Sunday, February 28

Gaza starts COVID-19 inoculation drive amid vaccine shortage


Officials and health workers inoculated with Russian Sputnik V vaccine donated by Moscow and the UAE.

The inoculation campaign in the besieged Gaza Strip has kicked off after the arrival of vaccines donated by Russia and the United Arab Emirates.

On Monday, officials and health workers received the first shots of 22,000 Russian Sputnik V jabs in front of dozens of cameras.

Medhat Mahisen, a Ministry of Health representative, said the vaccination roll-out’s first targets are going to be healthcare workers dealing with COVID-19 patients.

He also urged residents to register for the vaccination online, according to a statement on the Ministry of Health’s website.

“I am proud the health sector was able to overcome this difficult time, with limited resources but great dedication,” said Riyad Zanoun, a former Gaza health minister, after receiving his first dose.

Two other former health ministers, Jawad al-Tibi and Bassem Naeem, were also be inoculated in the blockaded coastal area that is controlled by the Palestinian group Hamas.

Gaza health authorities have reported nearly 54,400 cases and 543 deaths, including 128 new infections in the past 24 hours.

Translation: The Ministry of Health launches the national vaccination campaign against the COVID-19 virus.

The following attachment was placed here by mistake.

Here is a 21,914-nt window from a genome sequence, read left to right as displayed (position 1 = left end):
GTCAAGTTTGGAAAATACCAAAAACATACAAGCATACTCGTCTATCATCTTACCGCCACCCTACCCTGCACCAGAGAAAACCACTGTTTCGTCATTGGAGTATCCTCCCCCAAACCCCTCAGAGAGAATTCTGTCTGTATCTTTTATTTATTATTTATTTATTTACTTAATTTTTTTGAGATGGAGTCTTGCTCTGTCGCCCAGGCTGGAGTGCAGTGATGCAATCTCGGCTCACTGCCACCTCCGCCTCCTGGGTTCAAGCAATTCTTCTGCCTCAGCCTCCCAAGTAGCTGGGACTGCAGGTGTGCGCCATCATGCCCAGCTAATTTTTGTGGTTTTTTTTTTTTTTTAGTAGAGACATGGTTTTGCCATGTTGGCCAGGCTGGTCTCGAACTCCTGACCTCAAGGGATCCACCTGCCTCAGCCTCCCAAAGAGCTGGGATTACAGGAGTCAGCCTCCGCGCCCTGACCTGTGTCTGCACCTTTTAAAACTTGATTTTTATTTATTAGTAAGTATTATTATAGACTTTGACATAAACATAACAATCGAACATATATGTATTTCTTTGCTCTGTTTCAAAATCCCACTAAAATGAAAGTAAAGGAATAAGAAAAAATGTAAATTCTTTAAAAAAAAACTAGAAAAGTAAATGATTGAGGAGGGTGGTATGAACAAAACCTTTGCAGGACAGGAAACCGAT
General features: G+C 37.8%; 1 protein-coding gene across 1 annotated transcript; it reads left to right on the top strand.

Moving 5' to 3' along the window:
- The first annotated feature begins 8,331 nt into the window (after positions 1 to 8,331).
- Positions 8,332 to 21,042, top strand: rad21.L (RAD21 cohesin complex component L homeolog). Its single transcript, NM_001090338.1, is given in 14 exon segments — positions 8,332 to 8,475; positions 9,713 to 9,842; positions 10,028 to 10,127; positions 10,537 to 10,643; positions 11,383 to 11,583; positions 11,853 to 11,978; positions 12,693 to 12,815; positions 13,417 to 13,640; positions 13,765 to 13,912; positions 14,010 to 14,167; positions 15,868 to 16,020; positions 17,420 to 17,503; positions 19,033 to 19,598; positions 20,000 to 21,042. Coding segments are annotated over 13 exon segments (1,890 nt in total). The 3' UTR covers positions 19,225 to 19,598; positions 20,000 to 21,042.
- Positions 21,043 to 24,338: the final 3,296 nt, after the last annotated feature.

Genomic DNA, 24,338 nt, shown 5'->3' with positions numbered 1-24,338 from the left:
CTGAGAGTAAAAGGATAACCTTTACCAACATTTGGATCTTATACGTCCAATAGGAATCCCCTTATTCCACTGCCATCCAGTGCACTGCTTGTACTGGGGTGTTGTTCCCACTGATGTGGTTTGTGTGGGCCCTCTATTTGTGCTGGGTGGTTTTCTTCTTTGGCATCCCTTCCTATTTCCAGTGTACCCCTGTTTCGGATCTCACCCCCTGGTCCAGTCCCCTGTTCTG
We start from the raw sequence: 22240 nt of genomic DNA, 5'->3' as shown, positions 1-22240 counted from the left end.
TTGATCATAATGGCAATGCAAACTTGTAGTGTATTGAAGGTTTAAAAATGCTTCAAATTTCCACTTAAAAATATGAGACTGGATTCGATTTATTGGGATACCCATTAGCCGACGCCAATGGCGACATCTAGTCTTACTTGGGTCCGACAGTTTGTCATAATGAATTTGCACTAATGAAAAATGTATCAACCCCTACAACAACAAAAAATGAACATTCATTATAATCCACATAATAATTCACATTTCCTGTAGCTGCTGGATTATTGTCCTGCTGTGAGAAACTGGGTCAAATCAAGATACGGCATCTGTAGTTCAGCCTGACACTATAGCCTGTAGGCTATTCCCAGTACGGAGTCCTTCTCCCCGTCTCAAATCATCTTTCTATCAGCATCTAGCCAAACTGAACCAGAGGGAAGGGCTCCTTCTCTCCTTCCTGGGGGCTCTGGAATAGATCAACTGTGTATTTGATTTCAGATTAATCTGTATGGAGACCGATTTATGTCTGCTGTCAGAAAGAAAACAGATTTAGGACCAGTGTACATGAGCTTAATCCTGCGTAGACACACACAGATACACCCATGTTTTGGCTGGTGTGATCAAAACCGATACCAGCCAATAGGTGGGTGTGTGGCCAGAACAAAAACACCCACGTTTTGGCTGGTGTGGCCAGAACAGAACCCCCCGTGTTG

Gaza has been under an Israeli-Egyptian blockade since Hamas seized control of the area in 2007 from Abbas’s forces.

The number of vaccines received is a very small fraction of what is needed to immunise the strip’s two million people, including some 1.4 million adults.

The occupied West Bank is also struggling with vaccine shortage. The Palestinian Authority (PA) started a vaccination campaign on February 2 after receiving 2,000 doses from Israel, in addition to 10,000 doses from Russia – 2,000 were transferred last week to Gaza following Israel’s approval.

The PA plans to cover 20 percent of Palestinians through the COVAX vaccine-sharing programme. However, the international platform has not started yet to distribute vaccines and it has struggled so far to secure doses.

Palestinians’ limited vaccine roll-out stands in stark contrast to Israel, which is on pace to immunise almost all of its adult population in the coming weeks with the two doses of the Pfizer-BioNTech vaccine.

The country has become a real-world test laboratory since it signed an agreement with Pfizer, promising to share vast troves of medical data with the international drug giant in exchange for the continued flow of its vaccine.

Israel has vaccinated its own Arab population.

UN officials and human rights groups have voiced concerns over the inequity in vaccine distribution and said Israel, as an occupying power, has an obligation to help the Palestinians.

Israel says that under interim peace accords, the PA is responsible.

In a report published on Monday, the World Bank urged Israel to consider donating surplus doses to the Palestinians to help accelerate a vaccine roll-out in the occupied West Bank and Gaza.

The report added that Palestinians’ COVID-19 vaccination plan faces a $30m funding shortfall, even after factoring in support from a global vaccine scheme for poorer economies.



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